Because of what computers commonly do, they place an inordinate emphasis on the technical processes of communications and offer very little in the way of substance. With the exception of the electric light, there never has been a technology that better exemplifies Marshall McLuhan's aphorism "The medium is the message." The computer is almost all process. There are, for example, no "great computerers," as there are great writers, painters, or musicians. There are "great programs" and "great programmers," but their greatness lies in their ingenuity either in simulating a human function or in creating new possibilities of calculation, speed, and volume. Of course, if J. David Bolter is right, it is possible that in the future computers will emerge as a new kind of book, expanding and enriching the tradition of writing technologies. Since printing created new forms of literature when it replaced the handwritten manuscript, it is possible that electronic writing will do the same. But for the moment, computer technology functions more as a new mode of transportation than a as new means of substantive communication. It moves information -- lots of it, fast, and mostly in calculating mode. The computer, in fact, makes possible the fulfillment of Descartes' dream of the mathematization of the world. Computers make it easy to convert facts into statistics and to translate problems into equations. And whereas this can be useful (as when the process reveals a pattern that would otherwise go unnoticed), it is diversionary and dangerous when applied indiscriminately to human affairs. So is the computer's emphasis on speed and especially its capacity to generate and store unprecedented quantities of information. In specialized contexts, the value of calculation, speed, and voluminous information may go uncontested. But the "message" of computer technology is comprehensive and domineering. The computer argues, to put it baldly, that the most serious problems confronting us at both personal and professional levels require technical solutions through fast access to information otherwise unavailable. I would argue that this is, on the face of it, nonsense. Our most serious problems are not technical, nor do they arise from inadequate information. If a nuclear catastrophe occurs, it shall not be because of inadequate information. Where people are dying of starvation, it does not occur because of inadequate information. If families break up, children are mistreated, crime terrorizes a city, education is impotent, it does not happen because of inadequate information. Mathematical equations, instantaneous communication, and vast quantities of information have nothing whatever to do with any of these problems. And the computer is useless in addressing them.



Postman, Neil. Technopoly: The Surrender of Culture to Technology, New York, Vintage Books, pp. 16-19.

We can imagine that Thamus would also have pointed out to Gutenberg, as he did to Theuth, that the new invention would create a vast population of readers who "will receive a quantity of information without proper instruction...[who will be filled] will the conceit of wisdom instead of real wisdom"; that reading, in other words, will compete with older forms of learning. This is yet another principle of technological change we may infer from the judgment of Thamus: new technologies compete with old ones -- for time, for attention, for money, for prestige, but mostly for dominance of their world-view. This competition is implicit once we acknowledge that the medium contains an ideological bias. And it is a fierce competition, as only ideological competitions can be. It is not merely a matter of tool against tool -- the alphabet attacking ideographic writing, the printing press attacking the illuminated manuscript, the photograph attacking the art of painting, television attacking the printed word. When media make war against each other, it is a case of world-views in collision.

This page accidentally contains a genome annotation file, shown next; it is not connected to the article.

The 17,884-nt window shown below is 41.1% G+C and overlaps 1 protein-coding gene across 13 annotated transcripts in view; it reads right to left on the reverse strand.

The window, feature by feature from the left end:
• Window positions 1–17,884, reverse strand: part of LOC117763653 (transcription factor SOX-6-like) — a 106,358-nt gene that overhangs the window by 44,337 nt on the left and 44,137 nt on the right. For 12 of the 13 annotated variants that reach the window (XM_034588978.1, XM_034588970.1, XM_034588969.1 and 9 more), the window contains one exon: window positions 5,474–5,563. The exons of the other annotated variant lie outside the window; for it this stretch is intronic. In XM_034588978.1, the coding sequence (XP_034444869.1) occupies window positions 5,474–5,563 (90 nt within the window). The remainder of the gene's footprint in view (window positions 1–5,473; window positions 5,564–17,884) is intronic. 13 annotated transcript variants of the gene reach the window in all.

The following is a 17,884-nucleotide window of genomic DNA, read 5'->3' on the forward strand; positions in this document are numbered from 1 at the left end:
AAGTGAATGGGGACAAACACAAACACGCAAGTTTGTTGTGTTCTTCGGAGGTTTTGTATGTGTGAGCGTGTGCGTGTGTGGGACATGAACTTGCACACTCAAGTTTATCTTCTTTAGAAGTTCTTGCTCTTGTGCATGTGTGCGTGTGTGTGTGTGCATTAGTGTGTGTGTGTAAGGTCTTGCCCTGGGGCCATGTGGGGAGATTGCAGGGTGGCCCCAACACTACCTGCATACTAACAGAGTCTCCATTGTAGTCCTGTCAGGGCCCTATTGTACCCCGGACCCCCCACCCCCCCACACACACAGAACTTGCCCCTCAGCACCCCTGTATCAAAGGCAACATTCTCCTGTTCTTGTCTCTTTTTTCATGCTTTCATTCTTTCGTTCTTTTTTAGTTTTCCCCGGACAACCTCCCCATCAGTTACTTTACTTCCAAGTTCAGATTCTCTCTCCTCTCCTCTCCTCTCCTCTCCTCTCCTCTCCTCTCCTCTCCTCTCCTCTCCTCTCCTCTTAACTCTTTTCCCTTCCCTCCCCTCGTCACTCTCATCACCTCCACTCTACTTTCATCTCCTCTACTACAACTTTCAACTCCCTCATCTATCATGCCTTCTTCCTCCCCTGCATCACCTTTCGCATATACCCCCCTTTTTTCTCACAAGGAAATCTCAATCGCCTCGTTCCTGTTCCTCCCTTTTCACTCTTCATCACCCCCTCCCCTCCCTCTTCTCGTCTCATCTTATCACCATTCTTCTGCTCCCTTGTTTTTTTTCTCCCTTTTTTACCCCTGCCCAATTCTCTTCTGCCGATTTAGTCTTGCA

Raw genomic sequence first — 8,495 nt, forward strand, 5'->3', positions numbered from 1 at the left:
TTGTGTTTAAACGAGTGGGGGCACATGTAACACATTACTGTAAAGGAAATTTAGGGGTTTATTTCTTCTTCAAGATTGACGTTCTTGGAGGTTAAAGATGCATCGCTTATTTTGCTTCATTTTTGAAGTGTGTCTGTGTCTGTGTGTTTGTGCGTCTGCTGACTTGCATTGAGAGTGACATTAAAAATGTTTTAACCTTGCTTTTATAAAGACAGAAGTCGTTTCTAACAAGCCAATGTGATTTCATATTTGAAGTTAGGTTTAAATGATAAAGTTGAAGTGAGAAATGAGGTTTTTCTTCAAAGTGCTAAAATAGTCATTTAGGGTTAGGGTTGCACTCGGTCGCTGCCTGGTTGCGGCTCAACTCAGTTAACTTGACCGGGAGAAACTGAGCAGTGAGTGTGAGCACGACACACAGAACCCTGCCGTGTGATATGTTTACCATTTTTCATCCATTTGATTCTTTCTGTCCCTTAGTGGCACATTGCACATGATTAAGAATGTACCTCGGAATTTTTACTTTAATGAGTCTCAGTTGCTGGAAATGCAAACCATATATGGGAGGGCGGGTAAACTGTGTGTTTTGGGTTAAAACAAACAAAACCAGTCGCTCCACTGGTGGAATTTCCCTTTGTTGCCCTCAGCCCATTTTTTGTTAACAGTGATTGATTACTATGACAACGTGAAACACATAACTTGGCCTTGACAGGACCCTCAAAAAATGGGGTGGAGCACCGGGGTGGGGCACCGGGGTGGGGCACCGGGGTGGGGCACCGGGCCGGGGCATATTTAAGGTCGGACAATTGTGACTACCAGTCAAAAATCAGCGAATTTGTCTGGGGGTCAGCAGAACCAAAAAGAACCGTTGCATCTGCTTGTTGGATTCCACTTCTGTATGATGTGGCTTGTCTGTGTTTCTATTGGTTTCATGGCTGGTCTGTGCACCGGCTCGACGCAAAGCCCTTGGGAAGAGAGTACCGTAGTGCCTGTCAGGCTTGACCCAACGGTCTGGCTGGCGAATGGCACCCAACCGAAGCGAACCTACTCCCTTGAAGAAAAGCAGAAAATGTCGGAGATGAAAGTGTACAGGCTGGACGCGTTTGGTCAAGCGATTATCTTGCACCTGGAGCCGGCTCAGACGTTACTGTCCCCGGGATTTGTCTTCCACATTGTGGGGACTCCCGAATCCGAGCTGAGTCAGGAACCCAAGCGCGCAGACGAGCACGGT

In the United States, we can see such collisions everywhere -- in politics, in religion, in commerce -- but we see them most clearly in the schools, where two great technologies confront each other in uncompromising aspect for the control of students' minds. On the one hand, there is the world of the printed word with its emphasis on logic, sequence, history, exposition, objectivity, detachment, and discipline. On the other there is the world of television with its emphasis on imagery, narrative, presentness, simultaneity, intimacy, immediate gratification, and quick emotional response. Children come to school having been deeply conditioned by the biases of television. There, they encounter the world of the printed word. A sort of psychic battle takes place, and there are many casualties -- children who can't learn to read or won't, children who cannot organize their thought into logical structure even in a simple paragraph, children who cannot attend to lectures or oral explanations for more than a few minutes at a time. They are failures, but not because they are stupid. They are failures because there is a media war going on, and they are on the wrong side -- at least for the moment. Who knows what schools will be like twenty-five years from now? Or fifty? In time, the type of student who is currently a failure may be considered a success. They type who is now successful may be regarded as a handicapped learner -- slow to respond, far too detached, lacking in emotion, inadequate in creating mental pictures of reality. Consider: what Thamus called the "conceit of wisdom" -- the unreal knowledge acquired through the written word -- eventually became the pre-eminent form of knowledge valued by the schools. There is no reason to suppose that such a form of knowledge must always remain so highly valued.

To take another example: In introducing the personal computer to the classroom, we shall be breaking a four-hundred year-old truce between the gregariousness and openness fostered by orality and the introspection and isolation fostered by the printed word. Orality stresses group learning, cooperation, and a sense of social responsibility.... Print stresses individualized learning, competition, and personal autonomy. Over four centuries, teachers, while emphasizing print, have allowed orality its place in the classroom, and have therefore achieved a kind of pedagogical peace between these two forms of learning, so that what is valuable in each can be maximized. Now comes the computer, carrying anew the banner of private learning and individual problem-solving. Will the widespread use of computers in the classroom defeat once and for all the claims of communal speech? Will the computer raise egocentrism to the status of a virtue?

These are the kinds of questions that technological change brings to mind when one grasps ... that technological competition ignites total war, which means it is not possible to contain the effects of a new technology to a limited sphere of human activity....

What we need to consider about the computer has nothing to do with its efficiency as a teaching tool. We need to know in what ways it is altering our conception of learning, and how, in conjunction with television, it undermines the old idea of school.